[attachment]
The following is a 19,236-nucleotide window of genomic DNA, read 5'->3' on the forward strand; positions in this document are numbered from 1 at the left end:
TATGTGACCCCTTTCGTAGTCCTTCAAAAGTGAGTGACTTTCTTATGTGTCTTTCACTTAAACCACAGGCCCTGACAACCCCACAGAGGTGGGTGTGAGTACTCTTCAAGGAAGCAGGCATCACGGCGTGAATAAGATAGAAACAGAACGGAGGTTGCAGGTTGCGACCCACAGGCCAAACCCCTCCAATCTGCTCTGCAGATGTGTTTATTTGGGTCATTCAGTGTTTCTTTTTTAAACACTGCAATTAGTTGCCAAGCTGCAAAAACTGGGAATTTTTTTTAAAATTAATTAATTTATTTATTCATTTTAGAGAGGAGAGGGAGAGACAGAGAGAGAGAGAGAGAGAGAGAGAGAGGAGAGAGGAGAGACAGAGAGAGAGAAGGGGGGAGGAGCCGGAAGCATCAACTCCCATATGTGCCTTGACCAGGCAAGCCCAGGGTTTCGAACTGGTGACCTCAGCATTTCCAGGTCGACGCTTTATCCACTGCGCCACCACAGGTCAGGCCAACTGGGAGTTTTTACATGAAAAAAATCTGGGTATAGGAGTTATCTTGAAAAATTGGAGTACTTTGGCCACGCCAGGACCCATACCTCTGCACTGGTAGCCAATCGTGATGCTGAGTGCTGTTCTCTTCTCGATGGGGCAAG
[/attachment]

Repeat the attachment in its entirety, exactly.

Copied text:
The following is a 19,236-nucleotide window of genomic DNA, read 5'->3' on the forward strand; positions in this document are numbered from 1 at the left end:
TATGTGACCCCTTTCGTAGTCCTTCAAAAGTGAGTGACTTTCTTATGTGTCTTTCACTTAAACCACAGGCCCTGACAACCCCACAGAGGTGGGTGTGAGTACTCTTCAAGGAAGCAGGCATCACGGCGTGAATAAGATAGAAACAGAACGGAGGTTGCAGGTTGCGACCCACAGGCCAAACCCCTCCAATCTGCTCTGCAGATGTGTTTATTTGGGTCATTCAGTGTTTCTTTTTTAAACACTGCAATTAGTTGCCAAGCTGCAAAAACTGGGAATTTTTTTTAAAATTAATTAATTTATTTATTCATTTTAGAGAGGAGAGGGAGAGACAGAGAGAGAGAGAGAGAGAGAGAGAGAGGAGAGAGGAGAGACAGAGAGAGAGAAGGGGGGAGGAGCCGGAAGCATCAACTCCCATATGTGCCTTGACCAGGCAAGCCCAGGGTTTCGAACTGGTGACCTCAGCATTTCCAGGTCGACGCTTTATCCACTGCGCCACCACAGGTCAGGCCAACTGGGAGTTTTTACATGAAAAAAATCTGGGTATAGGAGTTATCTTGAAAAATTGGAGTACTTTGGCCACGCCAGGACCCATACCTCTGCACTGGTAGCCAATCGTGATGCTGAGTGCTGTTCTCTTCTCGATGGGGCAAG